Yes, the Valentine's Day Scaries are real, and they can make Sunday Scaries seem like a breeze.
Ahead of the most romantic day of the year, we tend to get all-consumed in matters of the heart, planning Valentine's Day outfits, stocking up on chocolates and writing sappy captions on Instagram. It can be exciting, but for those who are still in search of their other, the celebration isn't always welcome.
Dr. Caroline West, Bumble’s sex and relationships expert, noted that over a quarter of people are attempting to tune out the holiday entirely so they're not forced to deal with the fact that they're not participating. However, she is encouraging us to flip the script: since February 14 is a day of love, we should redirect our focus and show ourselves some love, too. When you think about it, that's the most important relationship of them all!
Dr. Caroline West is Bumble’s sex & relationships expert and lends her expertise as a writer, sexpert and podcast host, to name just a few. According to her website, her work focuses on "sex, feminism and the body."
How to fight the Valentine's Day Scaries
No need to stress about your Valentine's Day horoscope or roll your eyes at that aisle of cheesy greeting cards—you can just tell Cupid you have it under control this year. Let's make like Miley and buy ourselves the flowers.
1. Focus on yourself
While the holiday seems to center on celebrating love in pairs, you can't work on a relationship successfully if you don't love yourself first. (Here are some ideas for how to practice self-love this Valentine's Day and beyond!)
Dr. West suggests looking at the glass half full, which in turn will help you feel good about yourself (a given) and invite the right relationships into your life as a result. Your thoughts go a long way, so why make them negative?
"Feeling positive and confident in ourselves helps us to explore life on more stable footing, including dating," she says. "This month make sure you’re doing things that make you feel good and put you in a positive frame of mind."
2. Avoid single shaming
Would you taunt a friend for not being in a relationship? Then why would you do that to yourself? There's no reason to feel upset about being single.
"Whilst you may feel pressure at this time of year to date or be in a relationship, Bumble has found that people are choosing to be 'consciously single'," Dr. West says. "If you’re considering this approach, take the time to be more mindful and intentional about how you date."
3. Process your feelings
Rather than pretend to be happy or avoid your feelings altogether, acknowledge that February 14 might not be your favorite day of the year—and that's perfectly OK, no matter what society says you should feel.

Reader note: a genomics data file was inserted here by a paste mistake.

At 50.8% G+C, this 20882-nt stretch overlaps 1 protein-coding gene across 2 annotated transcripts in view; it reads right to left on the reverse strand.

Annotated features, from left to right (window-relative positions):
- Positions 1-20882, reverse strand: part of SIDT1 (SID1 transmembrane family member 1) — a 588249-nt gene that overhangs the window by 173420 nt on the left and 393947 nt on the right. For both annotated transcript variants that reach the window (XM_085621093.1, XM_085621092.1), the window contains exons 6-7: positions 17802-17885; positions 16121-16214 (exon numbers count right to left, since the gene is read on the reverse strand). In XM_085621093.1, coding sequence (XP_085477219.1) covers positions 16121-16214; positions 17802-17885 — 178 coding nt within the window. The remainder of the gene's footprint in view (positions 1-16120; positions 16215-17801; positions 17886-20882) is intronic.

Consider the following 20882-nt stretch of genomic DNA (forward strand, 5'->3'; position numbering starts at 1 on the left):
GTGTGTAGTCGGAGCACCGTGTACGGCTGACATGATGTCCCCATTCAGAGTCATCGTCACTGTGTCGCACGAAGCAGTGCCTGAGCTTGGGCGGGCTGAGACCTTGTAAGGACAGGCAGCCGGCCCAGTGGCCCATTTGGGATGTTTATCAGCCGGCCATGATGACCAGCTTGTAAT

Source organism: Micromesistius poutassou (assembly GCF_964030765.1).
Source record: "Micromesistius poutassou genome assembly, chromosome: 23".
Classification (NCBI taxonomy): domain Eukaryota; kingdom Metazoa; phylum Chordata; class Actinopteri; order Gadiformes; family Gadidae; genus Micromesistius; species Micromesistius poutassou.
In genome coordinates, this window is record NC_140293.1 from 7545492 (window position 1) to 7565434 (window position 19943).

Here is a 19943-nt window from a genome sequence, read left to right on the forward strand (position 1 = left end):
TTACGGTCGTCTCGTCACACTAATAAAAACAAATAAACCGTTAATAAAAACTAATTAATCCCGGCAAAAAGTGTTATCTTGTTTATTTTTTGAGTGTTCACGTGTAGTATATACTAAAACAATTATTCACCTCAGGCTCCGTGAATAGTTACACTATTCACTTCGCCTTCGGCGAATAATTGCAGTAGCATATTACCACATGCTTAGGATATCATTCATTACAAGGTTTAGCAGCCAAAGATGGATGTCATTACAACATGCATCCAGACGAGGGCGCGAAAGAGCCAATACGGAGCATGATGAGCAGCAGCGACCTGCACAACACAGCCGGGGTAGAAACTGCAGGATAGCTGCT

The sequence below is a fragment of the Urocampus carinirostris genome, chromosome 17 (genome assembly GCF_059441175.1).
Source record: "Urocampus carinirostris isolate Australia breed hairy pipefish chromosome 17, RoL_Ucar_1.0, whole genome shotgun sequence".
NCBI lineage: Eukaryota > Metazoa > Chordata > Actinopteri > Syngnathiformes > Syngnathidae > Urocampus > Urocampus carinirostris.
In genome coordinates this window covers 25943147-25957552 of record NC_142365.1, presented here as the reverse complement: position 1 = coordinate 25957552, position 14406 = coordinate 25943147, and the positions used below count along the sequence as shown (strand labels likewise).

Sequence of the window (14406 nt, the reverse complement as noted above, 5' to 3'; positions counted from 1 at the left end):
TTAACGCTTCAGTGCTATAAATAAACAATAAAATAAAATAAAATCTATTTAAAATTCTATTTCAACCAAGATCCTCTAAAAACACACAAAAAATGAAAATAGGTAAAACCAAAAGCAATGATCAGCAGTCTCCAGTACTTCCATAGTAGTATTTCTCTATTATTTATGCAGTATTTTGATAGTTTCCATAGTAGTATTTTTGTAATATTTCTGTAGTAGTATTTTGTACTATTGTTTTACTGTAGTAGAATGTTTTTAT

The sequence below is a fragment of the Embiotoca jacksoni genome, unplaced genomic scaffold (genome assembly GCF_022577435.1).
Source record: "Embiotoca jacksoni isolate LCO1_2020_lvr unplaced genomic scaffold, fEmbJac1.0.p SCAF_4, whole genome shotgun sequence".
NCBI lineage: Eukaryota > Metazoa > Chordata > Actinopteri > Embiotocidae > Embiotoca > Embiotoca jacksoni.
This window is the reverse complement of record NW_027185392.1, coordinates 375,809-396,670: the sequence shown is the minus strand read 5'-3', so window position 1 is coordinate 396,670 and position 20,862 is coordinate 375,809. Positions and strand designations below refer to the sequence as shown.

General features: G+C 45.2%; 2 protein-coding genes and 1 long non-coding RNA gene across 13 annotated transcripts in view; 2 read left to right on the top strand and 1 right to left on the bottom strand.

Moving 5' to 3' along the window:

“It’s OK to feel overwhelmed and anxious around Valentine's Day. Whilst it’s unpleasant to feel this way, try and sit with your feelings and see this as an opportunity to review your relationship with yourself," Dr. West says. "This practice of introspection may reveal more about your wants and needs which is important for future relationships."
4. Do what works for you
The Bumble team insists on "dusting off the cobwebs" and taking on a dating approach that suits your needs. There isn't a one-size-fits-all approach to finding a partner, and what worked well for your best friend might not necessarily be appropriate for you. If you are in search of a significant other, have a look at the popular 2023 dating trends and see what you're most into. (Hey, don't knock "fating" until you try it!)
And if you're active on dating apps, have a look at Netflix Nights In with Bumble—a fun way to get the conversation going and weed out those who don't have the same taste in TV. (Kidding!)
Need a TV show recommendation? Maybe a few decor tips? Danielle, a digital news writer at Future, has you covered. Her work appears throughout the company’s lifestyle brands, including My Imperfect Life, Real Homes, and woman&home. Mainly, her time is spent at My Imperfect Life, where she’s attuned to the latest entertainment trends and dating advice for Gen Z.
Before her time at Future, Danielle was the editor of Time Out New York Kids, where she got to experience the best of the city from the point of view of its littlest residents. Before that, she was a news editor at Elite Daily. Her work has also appeared in Domino, Chowhound, and amNewYork, to name a few.
When Danielle’s not writing, you can find her testing out a new recipe, reading a book (suggestions always welcome), or rearranging the furniture in her apartment…again.
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